Together We Can -- Newsletter of the Joan Karnell Cancer Center

Summer 2002

With Age, Comes Strength
Nutrition in the Senior Years
Taking Care of Others
Walking Towards Better Health
Suddenly a Senior
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With Age, Comes Strength

Cancer – “the Big C.” At one time, older patients who heard that word interpreted it as a death sentence. But not anymore. Research is finding that older adults in some cases actual fare better against the disease than their younger counterparts. The single greatest risk factor for cancer may be advancing age but age is not necessarily a disadvantage.

“When I first started talking to people about how to treat cancer in older patients, it was like talking to walls,” says Sarah H. Kagan, PhD, RN, The Doris R. Schwartz Assistant Professor of Gerontological Nursing at the University of Pennsylvania and a gerontology clinical nurse specialist.

“That was 16 years ago. Today, there are an increasing number of doctors, nurses and other clinicians that specialize in gerooncology, or the care of older adults with cancer. Our goal is not to segregate patients but to ensure they receive the diagnostic services, treatment and support they need.”

How does cancer treatment differ in older versus younger patients? In general, older patients are often more resilient than they or their families expect when faced with a cancer diagnosis. Further, older adults tolerate the side effects of cancer treatment better because they often have more life experience dealing with acute and chronic symptoms.

It’s probably not the first time they have been sick and, as a result, they tend to know their bodies better, can more easily identify when something feels right or wrong and possess the emotional and psychological foundations necessary to deal with chronic illness. In fact, according to Kagan, there are a number of strategies older cancer patients can implement when they are initially diagnosed. These strategies can help capitalize on that reslience and other sources of strength.

Create a Team
Everyone should have a health care team that fits their needs. This team can include family members, doctors, nurses, clinicians, and nutritionists – all of the people who will contribute both in terms of treatment and support. Every team, of course, needs a leader. In some cases, as the patient you may want to be the team leader or you might designate a family member or a doctor or a combination of both to help you make decisions about your care.

Regardless of how you are making decisions today, be sure to designate a surrogate decision maker through a living will or durable power of attorney for health care. This person will be in charge of your health care when you cannot make decisions yourself so be sure he or she knows what you want.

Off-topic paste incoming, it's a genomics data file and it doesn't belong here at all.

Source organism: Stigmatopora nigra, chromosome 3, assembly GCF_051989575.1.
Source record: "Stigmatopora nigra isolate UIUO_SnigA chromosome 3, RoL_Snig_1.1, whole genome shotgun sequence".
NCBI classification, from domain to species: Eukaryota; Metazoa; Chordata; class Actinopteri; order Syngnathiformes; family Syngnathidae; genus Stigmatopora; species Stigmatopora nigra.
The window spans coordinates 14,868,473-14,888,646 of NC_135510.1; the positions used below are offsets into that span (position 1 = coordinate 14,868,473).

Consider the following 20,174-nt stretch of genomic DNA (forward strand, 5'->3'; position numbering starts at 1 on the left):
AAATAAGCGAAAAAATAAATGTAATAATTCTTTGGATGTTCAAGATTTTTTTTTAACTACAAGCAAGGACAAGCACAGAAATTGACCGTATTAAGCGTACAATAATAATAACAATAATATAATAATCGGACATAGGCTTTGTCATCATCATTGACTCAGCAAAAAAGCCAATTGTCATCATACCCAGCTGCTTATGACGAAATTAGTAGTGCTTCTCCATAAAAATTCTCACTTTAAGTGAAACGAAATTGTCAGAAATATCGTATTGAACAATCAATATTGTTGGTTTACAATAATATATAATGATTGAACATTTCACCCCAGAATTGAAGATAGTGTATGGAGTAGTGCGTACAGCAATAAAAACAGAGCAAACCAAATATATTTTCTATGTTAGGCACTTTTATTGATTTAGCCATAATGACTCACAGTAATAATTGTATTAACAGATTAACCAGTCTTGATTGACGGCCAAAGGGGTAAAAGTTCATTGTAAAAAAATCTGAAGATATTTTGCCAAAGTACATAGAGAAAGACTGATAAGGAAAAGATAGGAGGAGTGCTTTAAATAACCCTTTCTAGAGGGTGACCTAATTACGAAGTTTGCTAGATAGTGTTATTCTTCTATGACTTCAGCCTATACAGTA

Identify Your Needs
What team members are necessary for your treatment? “For example, many patients don’t add a nutritionist to the team until much later in the treatment process,” says Kagan.“You really need a nutritionist with you in the beginning so that he or she can help develop creative strategies to make good nutrition easy. It’s better to be proactive with good nutrition than to wait until a problem develops.”

Find a Buddy
It’s best to have one or two family members or friends attend every appointment with you. This way you are never alone when dealing with questions or concerns you may have. In addition, it helps to have others in the room to help hear and interpret any information the doctor may provide.

Keep a Log
On a daily basis,write down any symptoms or problems that you may be having. Identify what troubles you the most and what bothers you the least. This will enable you to see the progress of your treatment, will provide a good reservoir of information and can be a source of questions you may want to ask your doctor, your nurse or other team members.

“The most important thing to remember,” says Kagan,“is that cancer is not the only thing you do. Be sure to take time for yourself and your family. Account for what’s important to you in your life and note the things that give you contentment. Cancer is not your whole life.”


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